I want to write about what happened to me at work today but its not particularly interesting; it rained, then snowed, I came home, ate some beef, cleared up the kitchen and took my sone for a second jab. Hardly the zenith of interesting acts I’ll admit that, but work since my Pop passed is seemingly pretty pointless and I am questioning pretty much every move this one slippered leviathan of a company I work for makes. I’ve been there for 22 years I’m reliably told by Linkedin which I joined about 21 years ago and have never used. Fuck off business people, leave me alone, I am not here to be told what to do by jumped up try hards who never really amounted to anything in the past, present or the future… I can see all like Nostrodamus and believe me a lot of you are cruising for a bruising.
Paramount in my mind right now is the indefatigable dogged vision I have in my head of my Dad in his coffin, just repeating and repeating like a really unusual tasting blancmange, the taste remains on my tongue and no matter how much scrubbing of the toothbrush across making me gyp, I just cant shake it.
We entered the funeral parlour, shop, office, no itas definately a Parlour, what the hell else could it be, just suits, somehow. Laura or Louise, whoever, was very earnest, very stayed, very sombre. She wanted me to be comfortable when I’m visiting my Dad. She sits us down and gives us instructions, we’re to go into this room where my Dad will be in a coffin and then I guess its upto us what we do, or what happens, I suspected not much will actually happen… Louise or Laura opens the door, to the first room, the air lock and then knocks to be allowed into the second room where Dad lies, a short pause and then I hear the door open and Laurs or Louise mumbles something, paused and then we hear her footsteps returning towards us. The first thing I ask obviously is,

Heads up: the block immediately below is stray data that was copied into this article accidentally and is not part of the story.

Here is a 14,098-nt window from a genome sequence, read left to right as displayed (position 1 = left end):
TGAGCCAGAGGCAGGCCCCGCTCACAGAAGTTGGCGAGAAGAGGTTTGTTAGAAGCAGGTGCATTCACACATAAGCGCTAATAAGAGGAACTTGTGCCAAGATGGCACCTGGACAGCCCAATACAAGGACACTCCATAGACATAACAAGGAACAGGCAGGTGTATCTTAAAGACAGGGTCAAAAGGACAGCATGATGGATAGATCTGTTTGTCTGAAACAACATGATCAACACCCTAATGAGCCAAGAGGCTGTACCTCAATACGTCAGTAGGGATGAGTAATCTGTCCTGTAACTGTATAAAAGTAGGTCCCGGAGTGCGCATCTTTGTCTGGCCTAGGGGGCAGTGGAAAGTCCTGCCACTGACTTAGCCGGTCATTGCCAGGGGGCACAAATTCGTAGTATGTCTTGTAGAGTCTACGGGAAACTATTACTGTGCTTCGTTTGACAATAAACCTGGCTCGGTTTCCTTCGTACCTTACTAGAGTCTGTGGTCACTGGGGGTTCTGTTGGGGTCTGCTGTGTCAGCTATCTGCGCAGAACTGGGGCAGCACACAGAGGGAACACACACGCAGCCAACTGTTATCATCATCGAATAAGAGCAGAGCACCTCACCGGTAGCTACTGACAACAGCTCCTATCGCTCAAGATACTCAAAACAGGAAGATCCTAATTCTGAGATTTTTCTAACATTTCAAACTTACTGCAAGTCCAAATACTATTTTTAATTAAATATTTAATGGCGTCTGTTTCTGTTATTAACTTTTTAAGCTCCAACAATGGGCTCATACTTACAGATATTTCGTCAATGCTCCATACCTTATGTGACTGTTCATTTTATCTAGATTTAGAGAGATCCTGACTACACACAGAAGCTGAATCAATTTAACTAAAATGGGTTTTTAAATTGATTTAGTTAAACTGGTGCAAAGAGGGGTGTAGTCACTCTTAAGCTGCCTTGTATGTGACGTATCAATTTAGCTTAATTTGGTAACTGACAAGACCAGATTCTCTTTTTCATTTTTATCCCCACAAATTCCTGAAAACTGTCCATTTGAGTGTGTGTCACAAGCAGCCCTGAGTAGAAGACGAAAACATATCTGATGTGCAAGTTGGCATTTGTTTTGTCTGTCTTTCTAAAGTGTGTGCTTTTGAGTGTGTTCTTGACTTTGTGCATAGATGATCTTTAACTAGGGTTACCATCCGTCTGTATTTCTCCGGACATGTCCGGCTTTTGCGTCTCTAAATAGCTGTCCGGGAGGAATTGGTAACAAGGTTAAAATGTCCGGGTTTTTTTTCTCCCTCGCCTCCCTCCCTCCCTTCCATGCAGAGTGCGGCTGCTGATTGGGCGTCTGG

“Is some one in there?”
“No its polite to knock”
Odd, but comforting I guess. She told us dad was ready and so we tentatively walked in, this unfathomable sad situation, the gift that keeps on giving. The man I called Dad pumped full of Formaldehyde or some such, embalming fluid; “Balmy fluid? I’ll have some of that, with gin” Dressed in his gear ready for the local, not a posh do, just a bar snack and a couple of glasses of red. Rigid, lying in a frilly, shiny cloth lined box (Beech, the cheapest one; he was being burnt after all). His features relaxed, a smile on his face, not a sneer, but a manufactured smile, he would never have been so relaxed to smile like that, I don’t think I’ve seen anyone smile like that, 88 years of living in the body had forged a visual personality, worn it out, like an old cardigan, holes in the elbows, and fraying around the cuffs. Dad was too perfect, almost larger, turgid with fluid, an imposter, Dead and definitely not in this vessel of a man who lay before me. At that moment he was gone to me; still loved, still remembered but not there. I touched his chest and it was solid, like a CPR training torso, I looked at this legs and the trousers lay ironed but strangely flat, the moisture gone, the muscle structure gone, the life which coursed around his blood vessels gone, everything gone. 88 years is a long time to live somewhere and to leave no trace is just not natural, I did it,I saw him, or what was left, and am not particularly pleased I did it, but then again I think if I hadn’t done it, I would be forever wondering. Now the memory is with me, but in a bottom drawer at the back with the passports and national insurance cards.
I said goodbye, to the figure in the box, and asked if Louise or Laura could remove his watch and give it to me, nothing flash, a battered old Seiko with a metal strap (always thought the strap a bit flashy) and we walked back out into the cold to the shopping centre where I changed the strap for a soft brown leather one. I see Dad every time I look at the watch now, not in the watch, in my head, i’m not insane.